Prussia's last king and Germany's last Kaiser was born in Potsdam on January 27, 1859, the son of Prince Frederick of Prussia and Princess Vicky, Queen Victoria's eldest child. William was born with a withered arm and suffered from cerebral palsy; many historians have sought in this clue a clue to his behavior later in life. He was believed mad by some, eccentric by others. Possessed of a ferocious temper, he was prone to reactionary statements, often contradicted by his next action or utterance. He was rumored to have sired numerous illegitimate children and yet was by all appearances a prig. A severe Calvinist tutor brought him up, but his entourage spoiled him, allowing him to win at games an maneuvers to compensate for his deformities. This gave him a sense of inherent invincibility.William became Kaiser at age twenty-nine. Two years later, he drove Bismarck out after the latter had blocked his social policy. He destabilized the Iron Chancellor's foreign policy by failing to renew the Reinsurance Treaty with Russia, a decision that opened the way for Russia's alliance with France in 1894. He denied that the fleet he built was targeted at Britain, but there is evidence that German domination of the seas was the aim of William's secretary of state, who was altogether less anxious to please the British than the grandson of Queen Victoria. William idolized the Queen. As soon as he heard she was dying, he rushed to Osbourne House to be at her bedside. his own daughter later said, "The Queen of England died in the arms of the German Kaiser."William II is widely perceived as a warmonger who seemed to delight in power grabbing, blood-shed, and the belligerent aims of his staff, yet the image he carved out for himself and posterity was that of "emperor of peace." William has historically been blamed for World War I, although he made real efforts to prevent the conflict. he has been branded an anti-Semite, but ironically the Nazis wrote him off as a "Jew-lover." In this fascinating, authoritative new biography, MacDonogh, widely praised for his life of Frederick the Great, takes a fresh look at this complex and contradictory statesmen and the charges against him to find that a=many can no longer be upheld.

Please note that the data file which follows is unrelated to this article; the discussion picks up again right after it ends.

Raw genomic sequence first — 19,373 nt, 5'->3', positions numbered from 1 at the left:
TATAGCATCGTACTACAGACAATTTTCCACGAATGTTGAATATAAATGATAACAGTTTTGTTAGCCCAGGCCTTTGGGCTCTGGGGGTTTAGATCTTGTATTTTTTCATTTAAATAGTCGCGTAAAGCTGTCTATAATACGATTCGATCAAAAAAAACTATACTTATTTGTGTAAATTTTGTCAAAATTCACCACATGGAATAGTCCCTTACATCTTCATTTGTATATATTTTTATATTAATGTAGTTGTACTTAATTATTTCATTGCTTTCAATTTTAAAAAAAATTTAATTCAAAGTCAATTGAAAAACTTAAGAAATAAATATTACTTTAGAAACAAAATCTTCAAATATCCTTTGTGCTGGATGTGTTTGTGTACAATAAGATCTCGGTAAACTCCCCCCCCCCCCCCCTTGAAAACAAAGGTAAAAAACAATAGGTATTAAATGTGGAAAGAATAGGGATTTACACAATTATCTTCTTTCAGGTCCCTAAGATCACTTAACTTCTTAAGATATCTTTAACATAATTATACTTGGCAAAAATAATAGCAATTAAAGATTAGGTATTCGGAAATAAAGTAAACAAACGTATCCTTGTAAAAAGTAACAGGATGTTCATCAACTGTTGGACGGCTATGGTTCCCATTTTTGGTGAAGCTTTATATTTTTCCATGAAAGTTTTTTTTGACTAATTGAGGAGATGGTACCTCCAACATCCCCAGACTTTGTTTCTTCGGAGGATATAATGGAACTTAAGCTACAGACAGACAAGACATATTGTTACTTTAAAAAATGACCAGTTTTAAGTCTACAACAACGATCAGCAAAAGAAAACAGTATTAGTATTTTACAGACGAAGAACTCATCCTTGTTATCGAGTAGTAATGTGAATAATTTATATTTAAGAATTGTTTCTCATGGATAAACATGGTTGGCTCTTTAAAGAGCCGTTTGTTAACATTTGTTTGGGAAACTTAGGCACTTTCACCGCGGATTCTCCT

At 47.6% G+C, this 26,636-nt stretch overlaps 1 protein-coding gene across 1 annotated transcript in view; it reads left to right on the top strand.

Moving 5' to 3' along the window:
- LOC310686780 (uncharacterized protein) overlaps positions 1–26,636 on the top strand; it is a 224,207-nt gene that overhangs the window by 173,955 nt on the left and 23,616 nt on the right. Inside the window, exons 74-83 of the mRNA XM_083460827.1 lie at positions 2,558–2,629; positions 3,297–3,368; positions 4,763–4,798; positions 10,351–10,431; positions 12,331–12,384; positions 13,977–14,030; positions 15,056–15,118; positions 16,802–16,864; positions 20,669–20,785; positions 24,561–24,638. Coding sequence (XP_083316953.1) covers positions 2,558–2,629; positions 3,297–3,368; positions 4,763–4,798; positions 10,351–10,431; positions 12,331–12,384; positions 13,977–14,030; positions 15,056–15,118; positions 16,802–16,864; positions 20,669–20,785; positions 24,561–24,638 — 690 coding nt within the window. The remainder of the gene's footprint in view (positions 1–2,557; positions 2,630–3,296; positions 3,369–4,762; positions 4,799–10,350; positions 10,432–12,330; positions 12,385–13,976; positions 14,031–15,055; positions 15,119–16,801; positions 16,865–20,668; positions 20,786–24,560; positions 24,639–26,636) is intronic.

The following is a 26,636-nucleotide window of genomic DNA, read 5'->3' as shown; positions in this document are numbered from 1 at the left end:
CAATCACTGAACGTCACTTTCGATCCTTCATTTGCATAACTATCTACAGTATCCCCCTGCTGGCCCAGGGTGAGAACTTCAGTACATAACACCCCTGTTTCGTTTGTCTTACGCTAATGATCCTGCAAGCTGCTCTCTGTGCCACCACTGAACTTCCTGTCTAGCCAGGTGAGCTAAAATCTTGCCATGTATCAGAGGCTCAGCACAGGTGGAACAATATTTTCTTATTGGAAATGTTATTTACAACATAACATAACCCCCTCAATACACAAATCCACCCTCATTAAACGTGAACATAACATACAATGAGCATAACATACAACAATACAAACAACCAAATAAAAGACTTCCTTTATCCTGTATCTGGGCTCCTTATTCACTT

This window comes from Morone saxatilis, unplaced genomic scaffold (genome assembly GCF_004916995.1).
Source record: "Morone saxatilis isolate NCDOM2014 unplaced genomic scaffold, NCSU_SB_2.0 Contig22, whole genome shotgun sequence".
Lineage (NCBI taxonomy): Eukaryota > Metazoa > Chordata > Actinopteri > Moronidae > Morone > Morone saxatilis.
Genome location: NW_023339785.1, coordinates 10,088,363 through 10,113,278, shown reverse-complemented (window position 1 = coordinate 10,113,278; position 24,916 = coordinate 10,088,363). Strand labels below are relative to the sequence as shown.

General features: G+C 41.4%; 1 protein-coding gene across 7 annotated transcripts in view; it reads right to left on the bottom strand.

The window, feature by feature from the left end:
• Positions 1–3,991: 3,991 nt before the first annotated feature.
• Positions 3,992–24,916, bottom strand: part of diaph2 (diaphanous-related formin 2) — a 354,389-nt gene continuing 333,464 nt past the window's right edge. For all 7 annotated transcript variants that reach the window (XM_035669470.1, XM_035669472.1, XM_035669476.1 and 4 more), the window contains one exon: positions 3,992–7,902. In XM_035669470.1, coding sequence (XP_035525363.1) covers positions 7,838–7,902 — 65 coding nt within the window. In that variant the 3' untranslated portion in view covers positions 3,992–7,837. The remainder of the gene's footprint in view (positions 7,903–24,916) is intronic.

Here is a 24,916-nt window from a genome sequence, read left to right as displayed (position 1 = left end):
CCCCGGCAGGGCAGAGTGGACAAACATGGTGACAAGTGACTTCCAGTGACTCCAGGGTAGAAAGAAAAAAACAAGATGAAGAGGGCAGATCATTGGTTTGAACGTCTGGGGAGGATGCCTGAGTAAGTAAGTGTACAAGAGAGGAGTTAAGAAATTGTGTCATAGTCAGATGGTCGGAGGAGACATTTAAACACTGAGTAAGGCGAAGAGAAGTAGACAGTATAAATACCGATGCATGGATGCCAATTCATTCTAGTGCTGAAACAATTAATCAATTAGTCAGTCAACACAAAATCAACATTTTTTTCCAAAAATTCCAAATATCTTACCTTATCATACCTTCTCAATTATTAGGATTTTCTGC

Comments

Arashitilar Arashitilar
I've given this book one star only because I cannot give it no stars. 462 pages of paragraphs filled with sentences strung end-to-end, frequently having little to nothing to do with the prior or the following sentences. The book largely reads as a listing of the activities from the Kaiser's daily calendar. And at that, it's very poorly edited. I can't imagine why or how the publisher ever allowed the book to be printed.
Wilhelm II played a significant role in the events that led to the First World War. My hope was to learn who Kaiser Wilhelm II was as a person and how his actions were shaped by his personality . The book's endless details don't begin to reveal anything that comes close to such revelations.
You would be wise to skip this book.
Āłł_Ÿøūrš Āłł_Ÿøūrš
This purchase was actually a replacement copy as I gave away my original book to a good friend. I've noticed over the years that some very knowledgeable readers have expressed disappointment with this book. In my humble opinion however this beefy 500 page hardback covers Wilhelm's life from beginning to end in a fairly easy to read narrative. I find it personally difficult to muster much sympathy for this wayward child of the popular Kaiser Friedrich-III (Fritz) and his wife: Princess Victoria (Daughter of Britain's Queen Victoria). In a nutshell "The Last Kaiser" is a well written volume that makes use of an easy to follow writing style and a handful of photographs to tell the turbulent story of the collapse of The German Empire and its less than loved Emperor.